Our assumption that each picture was taken for a specific purpose is crucial to constructing meaning around these photos. “Images of children, child rearing, and motherhood do not spring from nature, nor are they random,” Leslie Harris notes.(17) Of all the black women in the images, none are pictured with their own children. They are depicted not as mother figures but as servants to mothers. In Image 6, we see what appears to be a white mother of three, embracing two children who are (somewhat rigidly) leaning against her. It was taken between 1858 and 1867 in Samuel Anderson’s studio in New Orleans, and one likely scenario is that the black woman in the back right of the photo is a slave to the white family. She is distinctly depicted as subordinate to the white woman, and the white children as well. As in the other images, it appears her purpose is not to be a part of the photo, but to make sure the youngest child remains on the high chair where she has been propped. Blocked by the baby she is holding, she is represented as having even less agency than the infant.(18) Unlike the white woman who is being cuddled by her children, the black woman is being ignored by everyone in the photo and is shown no affection. Though she is staring doggedly at us, no one is looking at her. Unlike the other images of the children and mammy figures, there is nothing to suggest that the slave woman is also a mother. No bond is shown between the mammy and the children. Instead she has been literally and figuratively displaced by the bond that is being advertised between the “true” mother and her children.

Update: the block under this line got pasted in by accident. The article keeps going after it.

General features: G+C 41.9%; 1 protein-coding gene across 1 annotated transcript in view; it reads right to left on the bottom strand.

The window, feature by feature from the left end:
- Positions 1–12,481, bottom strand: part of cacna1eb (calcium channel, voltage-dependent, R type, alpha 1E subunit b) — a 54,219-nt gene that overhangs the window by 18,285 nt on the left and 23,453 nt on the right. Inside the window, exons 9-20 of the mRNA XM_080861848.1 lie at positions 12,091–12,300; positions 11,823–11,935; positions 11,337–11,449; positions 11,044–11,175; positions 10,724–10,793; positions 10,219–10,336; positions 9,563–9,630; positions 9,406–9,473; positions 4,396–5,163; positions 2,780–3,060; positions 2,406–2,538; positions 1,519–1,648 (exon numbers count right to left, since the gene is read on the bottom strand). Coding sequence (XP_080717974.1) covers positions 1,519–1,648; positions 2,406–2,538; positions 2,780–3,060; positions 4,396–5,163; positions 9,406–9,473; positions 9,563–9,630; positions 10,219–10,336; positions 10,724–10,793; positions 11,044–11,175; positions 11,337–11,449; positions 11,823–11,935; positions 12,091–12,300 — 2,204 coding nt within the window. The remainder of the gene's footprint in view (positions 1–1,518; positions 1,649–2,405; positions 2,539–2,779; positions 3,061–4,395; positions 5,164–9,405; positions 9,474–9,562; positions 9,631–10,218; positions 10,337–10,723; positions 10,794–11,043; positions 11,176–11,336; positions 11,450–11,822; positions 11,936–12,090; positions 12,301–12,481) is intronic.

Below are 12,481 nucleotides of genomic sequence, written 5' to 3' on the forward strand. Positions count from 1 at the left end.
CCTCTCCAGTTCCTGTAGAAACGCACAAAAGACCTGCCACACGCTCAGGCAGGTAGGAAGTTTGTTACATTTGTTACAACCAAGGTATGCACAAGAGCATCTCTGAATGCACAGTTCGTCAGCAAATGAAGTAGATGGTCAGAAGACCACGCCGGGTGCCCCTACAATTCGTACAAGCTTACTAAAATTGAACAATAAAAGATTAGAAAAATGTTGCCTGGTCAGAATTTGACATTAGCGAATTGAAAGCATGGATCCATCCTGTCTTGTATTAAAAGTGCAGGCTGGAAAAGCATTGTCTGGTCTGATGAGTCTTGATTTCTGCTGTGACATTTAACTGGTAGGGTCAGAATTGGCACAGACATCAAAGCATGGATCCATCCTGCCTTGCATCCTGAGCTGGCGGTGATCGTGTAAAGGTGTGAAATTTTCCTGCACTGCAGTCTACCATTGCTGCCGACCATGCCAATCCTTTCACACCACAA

Scholar Dorothy Roberts points out that the image of black motherhood is a complicated one in American culture. “American culture reveres no Black Madonna,” Roberts argues. “It upholds no popular image of a black mother tenderly nurturing her child.”(19) This photo does not provide evidence of Harris’s concept of black and white mothers sharing a “sameness of identity.” Instead, Image 6 depicts the opposite: the white woman is the gentle and nurturing mother, and the black woman is the submissive slave. Motherhood for black women was “connected and rooted in a social system of bondage,” sociologist Marci Littlefield notes. “[B]lack women [gave] birth to property and white women produc[ed] heirs and leaders.”(20) Moreover, art historian Gwendolyn DuBois Shaw has identified the extent to which African Americans’ presence in American photographs reinforced rather than exposed and discounted certain stereotypes. Shaw explains that the main function of the appearance of African American sitters in the same photographs with their owners or masters during the nineteenth century was to exploit the idea of racism and whites’ superiority over blacks. “[D]ark, servile, and often physically exaggerated counterparts served solely to accentuate the beauty or power of the colonizing master or mistress,” Shaw observes.(21) In other words, the presence of black mammies in photographs did not necessarily make them more visible but, on the contrary, authorized a master as the owner of both the body and the image of his or her slaves.